Sanchez Computer Associates Inc. of Malvern, Pa., has requested the withdrawal of an initial public stock offering for its e-Profile subsidiary.

“Market conditions are not receptive to the value we believe e-Profile deserves in the equities marketplace,” Michael A. Sanchez, the chief executive officer of e-Profile and chairman of Sanchez, said in a press statement.

The withdrawal request, filed Thursday with the Securities and Exchange Commission, follows a Sept. 21 hold that Sanchez put on e-Profile’s IPO, which had been filed on Aug. 7. E-Profile provides core systems outsourcing for Internet-only banks and the Internet units of traditional banks.

An analyst speaking on condition of anonymity said the performance of Internet-only banks may have figured in Sanchez’s decision not to spin off e-Profile. Web banking is a “niche strategy that to date has seen disappointing account growth,” the analyst said.

WingspanBank.com, an e-Profile client, is a good example of the type of customer that may be contributing to the lowered expectations, the analyst said.

Bank One Corp. had conceived Wingspan as a separate and parallel operation and invested heavily in a national advertising campaign to promote the brand. But lackluster account growth prompted Bank One executives to integrate the Internet bank back into the company’s brick-and-mortar operations.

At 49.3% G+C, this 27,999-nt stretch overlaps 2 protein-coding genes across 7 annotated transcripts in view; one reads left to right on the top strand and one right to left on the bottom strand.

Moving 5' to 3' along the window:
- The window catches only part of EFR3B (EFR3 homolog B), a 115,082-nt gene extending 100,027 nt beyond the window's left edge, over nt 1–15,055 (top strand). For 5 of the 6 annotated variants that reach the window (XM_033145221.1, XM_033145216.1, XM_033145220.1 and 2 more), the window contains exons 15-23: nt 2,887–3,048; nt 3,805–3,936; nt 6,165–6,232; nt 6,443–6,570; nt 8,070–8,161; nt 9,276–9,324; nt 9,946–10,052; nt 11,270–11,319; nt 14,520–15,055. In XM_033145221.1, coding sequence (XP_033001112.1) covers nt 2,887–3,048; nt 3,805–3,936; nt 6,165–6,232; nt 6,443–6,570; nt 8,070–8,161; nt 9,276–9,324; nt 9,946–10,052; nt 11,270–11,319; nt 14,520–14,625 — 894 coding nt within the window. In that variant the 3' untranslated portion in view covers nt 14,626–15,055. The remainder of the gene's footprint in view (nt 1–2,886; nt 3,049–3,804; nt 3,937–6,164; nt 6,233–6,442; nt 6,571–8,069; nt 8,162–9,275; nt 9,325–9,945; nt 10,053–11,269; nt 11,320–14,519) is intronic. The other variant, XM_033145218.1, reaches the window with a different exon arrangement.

Matthew Fassnacht, a senior equity research analyst with J.P. Morgan Securities, said e-Profile would have no problem being a stand-alone public company. “The trajectory of consumer online banking will be strong, and it will be a big deal,” he said.

Still, Mr. Fassnacht called Sanchez’s decision to pull the IPO a good move. “The whole finance space is undervalued,” he said. “I would not be selling stock in this market.”

Greg Ryan, director of corporate communications at Sanchez, said: “The upside for e-Profile is all in front of us. Internet adoption is slower than what everyone predicted 18 months ago. But to think that the Internet as a viable delivery channel for financial services is going to go away, that’s just ridiculous.”

Mr. Ryan pointed to the growth of e-Profile’s customer base as evidence of its viability. In the third quarter the company’s client base nearly doubled from the previous quarter, to seven, and it processed 616,000 accounts, up about 6%.

However, “several hundred thousand” of the third-quarter accounts were from the Internet bank X.com, which announced in October that it would cease banking operations, he said.

E-Profile should not have a hard time finding clients, Mr. Ryan said.

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